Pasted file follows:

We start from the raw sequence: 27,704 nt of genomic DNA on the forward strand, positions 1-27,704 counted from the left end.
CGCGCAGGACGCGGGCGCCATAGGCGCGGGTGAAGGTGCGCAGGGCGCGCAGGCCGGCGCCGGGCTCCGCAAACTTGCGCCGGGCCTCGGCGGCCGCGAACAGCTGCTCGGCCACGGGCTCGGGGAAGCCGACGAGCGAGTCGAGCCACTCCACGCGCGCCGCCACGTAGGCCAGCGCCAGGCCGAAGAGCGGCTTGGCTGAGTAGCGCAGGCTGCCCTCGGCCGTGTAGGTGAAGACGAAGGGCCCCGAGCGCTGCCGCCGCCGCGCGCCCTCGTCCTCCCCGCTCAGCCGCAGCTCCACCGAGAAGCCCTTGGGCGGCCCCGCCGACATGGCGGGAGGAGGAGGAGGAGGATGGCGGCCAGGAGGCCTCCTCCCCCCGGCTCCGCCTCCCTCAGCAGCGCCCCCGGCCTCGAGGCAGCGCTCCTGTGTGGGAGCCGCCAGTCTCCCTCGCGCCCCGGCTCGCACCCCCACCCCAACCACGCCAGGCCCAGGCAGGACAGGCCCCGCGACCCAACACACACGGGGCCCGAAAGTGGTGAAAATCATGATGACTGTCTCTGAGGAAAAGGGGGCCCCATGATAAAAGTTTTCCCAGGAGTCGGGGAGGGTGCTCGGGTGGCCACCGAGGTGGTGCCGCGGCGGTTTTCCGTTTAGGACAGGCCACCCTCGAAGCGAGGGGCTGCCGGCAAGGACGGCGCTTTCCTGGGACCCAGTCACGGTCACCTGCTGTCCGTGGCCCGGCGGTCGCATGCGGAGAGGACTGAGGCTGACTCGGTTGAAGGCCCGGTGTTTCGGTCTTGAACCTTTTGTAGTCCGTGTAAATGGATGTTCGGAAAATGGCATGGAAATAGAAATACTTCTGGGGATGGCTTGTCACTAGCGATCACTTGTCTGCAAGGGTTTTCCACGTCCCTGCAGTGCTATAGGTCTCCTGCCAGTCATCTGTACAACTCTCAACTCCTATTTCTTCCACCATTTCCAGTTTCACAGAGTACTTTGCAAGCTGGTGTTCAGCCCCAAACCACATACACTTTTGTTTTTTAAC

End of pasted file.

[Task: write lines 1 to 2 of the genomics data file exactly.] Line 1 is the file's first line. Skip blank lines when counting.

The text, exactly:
We start from the raw sequence: 27,704 nt of genomic DNA on the forward strand, positions 1-27,704 counted from the left end.
CGCGCAGGACGCGGGCGCCATAGGCGCGGGTGAAGGTGCGCAGGGCGCGCAGGCCGGCGCCGGGCTCCGCAAACTTGCGCCGGGCCTCGGCGGCCGCGAACAGCTGCTCGGCCACGGGCTCGGGGAAGCCGACGAGCGAGTCGAGCCACTCCACGCGCGCCGCCACGTAGGCCAGCGCCAGGCCGAAGAGCGGCTTGGCTGAGTAGCGCAGGCTGCCCTCGGCCGTGTAGGTGAAGACGAAGGGCCCCGAGCGCTGCCGCCGCCGCGCGCCCTCGTCCTCCCCGCTCAGCCGCAGCTCCACCGAGAAGCCCTTGGGCGGCCCCGCCGACATGGCGGGAGGAGGAGGAGGAGGATGGCGGCCAGGAGGCCTCCTCCCCCCGGCTCCGCCTCCCTCAGCAGCGCCCCCGGCCTCGAGGCAGCGCTCCTGTGTGGGAGCCGCCAGTCTCCCTCGCGCCCCGGCTCGCACCCCCACCCCAACCACGCCAGGCCCAGGCAGGACAGGCCCCGCGACCCAACACACACGGGGCCCGAAAGTGGTGAAAATCATGATGACTGTCTCTGAGGAAAAGGGGGCCCCATGATAAAAGTTTTCCCAGGAGTCGGGGAGGGTGCTCGGGTGGCCACCGAGGTGGTGCCGCGGCGGTTTTCCGTTTAGGACAGGCCACCCTCGAAGCGAGGGGCTGCCGGCAAGGACGGCGCTTTCCTGGGACCCAGTCACGGTCACCTGCTGTCCGTGGCCCGGCGGTCGCATGCGGAGAGGACTGAGGCTGACTCGGTTGAAGGCCCGGTGTTTCGGTCTTGAACCTTTTGTAGTCCGTGTAAATGGATGTTCGGAAAATGGCATGGAAATAGAAATACTTCTGGGGATGGCTTGTCACTAGCGATCACTTGTCTGCAAGGGTTTTCCACGTCCCTGCAGTGCTATAGGTCTCCTGCCAGTCATCTGTACAACTCTCAACTCCTATTTCTTCCACCATTTCCAGTTTCACAGAGTACTTTGCAAGCTGGTGTTCAGCCCCAAACCACATACACTTTTGTTTTTTAAC